• Partner with the city's GIS team to collect the geofences or polygon shapes for relevant parks, trails, campgrounds, open spaces, downtown zones, business improvement districts, equity zones, transit zones, and study areas
  • Ingest the above geojson shapes into CITYDATA's cloud to create FENCES APIs for searching and querying the shapes
  • Optionally, partner with the city to import ground truth data stream from privacy-compliant sensors and cameras, where available
  • Ingest the ground truth data into CITYDATA's cloud to create TRUTH APIs for searching and querying the data
  • Optionally, partner with the city to also collect and import the daily 311 data set, daily crime reports data set, weekly building permits dataset, hourly air pollution, temperature, precipitation, visibility, and other relevant datasets, and create APIs for searching and querying such data
  • Combine the normalized mobility dataset, places POI data, local events and activities, census demographic data, the geofences, and optional datasets like ground truth data, 311 data, crime incidents, permits data, and weather data into CITYDATA's proprietary knowledge graph
  • Apply graph ML to spatiotemporally cluster the mobility data points to infer the significant patterns for geofenced parks, trails, zones, districts, and other places of interest
  • Set the visit parameters based on the place context. For example, for a mid-to-small park or facility, a cluster of data points across a duration of 2 or more minutes might be sufficient to indicate a valid visit to that place. On the other hand for a larger park, facility, or community center, or open space, a cluster of data points across a duration of 5 or more minutes might be sufficient to indicate a valid visit.
  • Infer the home and work neighborhoods for the devices in the cohort. Correlate with the latest available local census counts to compute scale-up ratios for each block or each neighborhood. Apply scale-up models to achieve a more realistic representation of visitation counts and filter outcomes based on a 70% confidence threshold
  • Analyze and prepare the output dataset for each park geofence, as outlined below:
  • (optional) Incorporate ground truth data if available, to improve the scale-up models for geofence visit inferences
  • (optional) Correlate geofence visits with 311 data, crime incidents, and building permits within the geofence and in the vicinity of the geofence
  • Index and publish results through the VISITS APIs and the MOVEMENT APIs in CITYDATA cloud
  • Upload the results data files to cloud storage through Amazon AWS s3 and to BigQuery in Google Cloud Platform
  • Pipe the results to the CITYPARKS visualization platform and to third-party tools like Tableau, Carto, Power BI, Data Studio, and Kepler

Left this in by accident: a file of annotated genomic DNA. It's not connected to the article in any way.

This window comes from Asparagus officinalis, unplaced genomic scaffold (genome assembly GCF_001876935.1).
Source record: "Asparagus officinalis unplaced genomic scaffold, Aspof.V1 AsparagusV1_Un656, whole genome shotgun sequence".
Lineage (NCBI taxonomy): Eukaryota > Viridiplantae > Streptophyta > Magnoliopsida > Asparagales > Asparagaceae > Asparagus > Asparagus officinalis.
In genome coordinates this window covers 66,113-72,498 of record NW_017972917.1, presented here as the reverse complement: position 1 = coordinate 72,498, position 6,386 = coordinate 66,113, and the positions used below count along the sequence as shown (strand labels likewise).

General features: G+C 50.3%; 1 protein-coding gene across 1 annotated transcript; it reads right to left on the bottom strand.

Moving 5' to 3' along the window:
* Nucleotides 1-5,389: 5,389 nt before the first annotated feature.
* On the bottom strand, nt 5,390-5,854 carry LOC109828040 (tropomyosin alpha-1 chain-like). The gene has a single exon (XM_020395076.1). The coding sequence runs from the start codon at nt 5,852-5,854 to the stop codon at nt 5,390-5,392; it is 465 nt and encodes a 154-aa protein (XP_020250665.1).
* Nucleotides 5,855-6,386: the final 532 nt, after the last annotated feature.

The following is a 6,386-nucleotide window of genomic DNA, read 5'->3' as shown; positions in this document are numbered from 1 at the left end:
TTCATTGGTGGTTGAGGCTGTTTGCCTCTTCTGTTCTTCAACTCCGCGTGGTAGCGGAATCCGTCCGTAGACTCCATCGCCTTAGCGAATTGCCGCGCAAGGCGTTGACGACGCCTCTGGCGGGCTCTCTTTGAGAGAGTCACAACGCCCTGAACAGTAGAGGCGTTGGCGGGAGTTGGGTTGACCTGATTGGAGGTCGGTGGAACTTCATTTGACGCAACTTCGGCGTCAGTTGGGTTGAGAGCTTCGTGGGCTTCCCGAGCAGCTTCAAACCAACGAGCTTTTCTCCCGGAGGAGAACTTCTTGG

• Integrate the results for each geofence into the overall mobility digital twin knowledge graph for the city or county in CITYDATA cloud
  • Share results with the local government stakeholders and decision-makers

Important Definitions

The link below provides a comprehensive list of defined terms related to mobility data and geospatial intelligence: https://univercity.ai/mobility-intelligence-glossary/

GovTech Experts

The team of GovTech experts at CITYDATA.ai are passionate about geospatial intelligence, mobility patterns, machine learning, and data science for civic use cases. We sincerely believe that our technology platform and our domain expertise can make our cities smarter, safer, more equitable, and liveable. We invite you to partner with us in our quest to build mobility replicas for improving parks and open spaces around the world.

Sign up for our webinars to learn from our data scientists and geospatial experts. They will show you how geospatial intelligence can be used in the most cost-effective way to measure, analyze, and advocate local parks and open spaces.

Get your free consultation here: https://hub.citydata.ai/free-consultation


CITYDATA.ai provides pattern-of-life mobility data + Ai for smart cities. CITYDATA knows the answers to the questions “how many people are in your city today” and “what are their movement patterns?”.

Founded in 2020 in San Francisco, California, CITYDATA provides fresh, accurate, daily insights that are essential for smart city programs, economic development, urban planning, mobility and transportation, tourism, disaster impact analysis, sustainability, and resilience.

You can reach the company via email at business@citydata.ai if you’d like to discuss your data needs and use cases. You can also follow the company on Linkedin, and the UniverCity.ai blog to stay updated on the newest innovations in mobility data + Ai.